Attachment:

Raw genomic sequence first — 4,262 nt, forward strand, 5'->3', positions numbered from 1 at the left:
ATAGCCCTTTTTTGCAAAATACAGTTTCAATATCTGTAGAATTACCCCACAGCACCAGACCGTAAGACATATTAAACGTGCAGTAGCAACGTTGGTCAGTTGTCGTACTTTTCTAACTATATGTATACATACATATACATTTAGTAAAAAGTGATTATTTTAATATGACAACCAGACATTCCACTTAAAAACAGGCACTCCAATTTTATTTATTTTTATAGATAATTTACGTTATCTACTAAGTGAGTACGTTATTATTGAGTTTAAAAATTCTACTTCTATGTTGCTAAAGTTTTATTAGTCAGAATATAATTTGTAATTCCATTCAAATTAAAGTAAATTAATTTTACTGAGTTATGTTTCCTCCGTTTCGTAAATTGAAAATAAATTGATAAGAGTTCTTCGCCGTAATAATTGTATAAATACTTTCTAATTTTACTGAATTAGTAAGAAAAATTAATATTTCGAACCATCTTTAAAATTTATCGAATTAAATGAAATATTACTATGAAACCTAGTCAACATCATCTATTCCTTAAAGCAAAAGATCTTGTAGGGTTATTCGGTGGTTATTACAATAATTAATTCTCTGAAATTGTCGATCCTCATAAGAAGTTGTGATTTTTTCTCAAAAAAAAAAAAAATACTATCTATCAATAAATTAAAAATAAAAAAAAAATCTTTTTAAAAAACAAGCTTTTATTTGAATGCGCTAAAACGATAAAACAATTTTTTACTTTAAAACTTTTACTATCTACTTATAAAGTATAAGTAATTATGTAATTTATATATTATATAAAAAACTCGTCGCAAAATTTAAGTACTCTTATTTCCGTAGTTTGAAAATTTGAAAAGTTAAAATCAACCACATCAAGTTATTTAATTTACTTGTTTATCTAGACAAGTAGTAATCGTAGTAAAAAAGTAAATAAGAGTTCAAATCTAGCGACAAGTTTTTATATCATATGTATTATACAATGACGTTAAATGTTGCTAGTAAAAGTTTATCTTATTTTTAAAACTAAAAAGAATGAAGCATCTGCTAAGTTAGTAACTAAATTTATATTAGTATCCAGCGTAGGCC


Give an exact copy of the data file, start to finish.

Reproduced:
Raw genomic sequence first — 4,262 nt, forward strand, 5'->3', positions numbered from 1 at the left:
ATAGCCCTTTTTTGCAAAATACAGTTTCAATATCTGTAGAATTACCCCACAGCACCAGACCGTAAGACATATTAAACGTGCAGTAGCAACGTTGGTCAGTTGTCGTACTTTTCTAACTATATGTATACATACATATACATTTAGTAAAAAGTGATTATTTTAATATGACAACCAGACATTCCACTTAAAAACAGGCACTCCAATTTTATTTATTTTTATAGATAATTTACGTTATCTACTAAGTGAGTACGTTATTATTGAGTTTAAAAATTCTACTTCTATGTTGCTAAAGTTTTATTAGTCAGAATATAATTTGTAATTCCATTCAAATTAAAGTAAATTAATTTTACTGAGTTATGTTTCCTCCGTTTCGTAAATTGAAAATAAATTGATAAGAGTTCTTCGCCGTAATAATTGTATAAATACTTTCTAATTTTACTGAATTAGTAAGAAAAATTAATATTTCGAACCATCTTTAAAATTTATCGAATTAAATGAAATATTACTATGAAACCTAGTCAACATCATCTATTCCTTAAAGCAAAAGATCTTGTAGGGTTATTCGGTGGTTATTACAATAATTAATTCTCTGAAATTGTCGATCCTCATAAGAAGTTGTGATTTTTTCTCAAAAAAAAAAAAAATACTATCTATCAATAAATTAAAAATAAAAAAAAAATCTTTTTAAAAAACAAGCTTTTATTTGAATGCGCTAAAACGATAAAACAATTTTTTACTTTAAAACTTTTACTATCTACTTATAAAGTATAAGTAATTATGTAATTTATATATTATATAAAAAACTCGTCGCAAAATTTAAGTACTCTTATTTCCGTAGTTTGAAAATTTGAAAAGTTAAAATCAACCACATCAAGTTATTTAATTTACTTGTTTATCTAGACAAGTAGTAATCGTAGTAAAAAAGTAAATAAGAGTTCAAATCTAGCGACAAGTTTTTATATCATATGTATTATACAATGACGTTAAATGTTGCTAGTAAAAGTTTATCTTATTTTTAAAACTAAAAAGAATGAAGCATCTGCTAAGTTAGTAACTAAATTTATATTAGTATCCAGCGTAGGCC